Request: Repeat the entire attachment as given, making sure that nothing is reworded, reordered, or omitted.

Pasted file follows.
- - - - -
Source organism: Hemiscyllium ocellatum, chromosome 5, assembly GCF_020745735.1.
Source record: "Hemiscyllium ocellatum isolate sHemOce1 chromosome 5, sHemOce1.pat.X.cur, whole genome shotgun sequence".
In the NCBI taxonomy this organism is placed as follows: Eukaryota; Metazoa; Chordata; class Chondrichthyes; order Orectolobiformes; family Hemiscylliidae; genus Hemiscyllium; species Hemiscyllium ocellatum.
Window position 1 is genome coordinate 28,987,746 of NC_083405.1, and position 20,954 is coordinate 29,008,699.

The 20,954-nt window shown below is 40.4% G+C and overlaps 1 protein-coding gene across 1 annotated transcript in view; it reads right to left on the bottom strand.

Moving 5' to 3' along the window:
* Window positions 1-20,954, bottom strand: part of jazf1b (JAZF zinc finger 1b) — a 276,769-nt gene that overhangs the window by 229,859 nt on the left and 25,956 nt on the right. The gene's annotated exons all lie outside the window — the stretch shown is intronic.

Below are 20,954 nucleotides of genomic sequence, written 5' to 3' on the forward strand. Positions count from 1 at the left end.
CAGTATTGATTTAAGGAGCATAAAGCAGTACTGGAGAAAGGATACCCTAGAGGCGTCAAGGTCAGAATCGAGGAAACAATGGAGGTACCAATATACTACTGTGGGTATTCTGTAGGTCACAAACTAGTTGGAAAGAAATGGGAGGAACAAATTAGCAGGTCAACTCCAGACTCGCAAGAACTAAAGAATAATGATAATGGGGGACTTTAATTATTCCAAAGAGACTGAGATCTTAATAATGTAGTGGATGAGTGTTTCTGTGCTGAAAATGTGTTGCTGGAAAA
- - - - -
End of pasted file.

Source organism: Hemiscyllium ocellatum, chromosome 5, assembly GCF_020745735.1.
Source record: "Hemiscyllium ocellatum isolate sHemOce1 chromosome 5, sHemOce1.pat.X.cur, whole genome shotgun sequence".
In the NCBI taxonomy this organism is placed as follows: Eukaryota; Metazoa; Chordata; class Chondrichthyes; order Orectolobiformes; family Hemiscylliidae; genus Hemiscyllium; species Hemiscyllium ocellatum.
Window position 1 is genome coordinate 28,987,746 of NC_083405.1, and position 20,954 is coordinate 29,008,699.

The 20,954-nt window shown below is 40.4% G+C and overlaps 1 protein-coding gene across 1 annotated transcript in view; it reads right to left on the bottom strand.

Moving 5' to 3' along the window:
* Window positions 1-20,954, bottom strand: part of jazf1b (JAZF zinc finger 1b) — a 276,769-nt gene that overhangs the window by 229,859 nt on the left and 25,956 nt on the right. The gene's annotated exons all lie outside the window — the stretch shown is intronic.

Below are 20,954 nucleotides of genomic sequence, written 5' to 3' on the forward strand. Positions count from 1 at the left end.
CAGTATTGATTTAAGGAGCATAAAGCAGTACTGGAGAAAGGATACCCTAGAGGCGTCAAGGTCAGAATCGAGGAAACAATGGAGGTACCAATATACTACTGTGGGTATTCTGTAGGTCACAAACTAGTTGGAAAGAAATGGGAGGAACAAATTAGCAGGTCAACTCCAGACTCGCAAGAACTAAAGAATAATGATAATGGGGGACTTTAATTATTCCAAAGAGACTGAGATCTTAATAATGTAGTGGATGAGTGTTTCTGTGCTGAAAATGTGTTGCTGGAAAA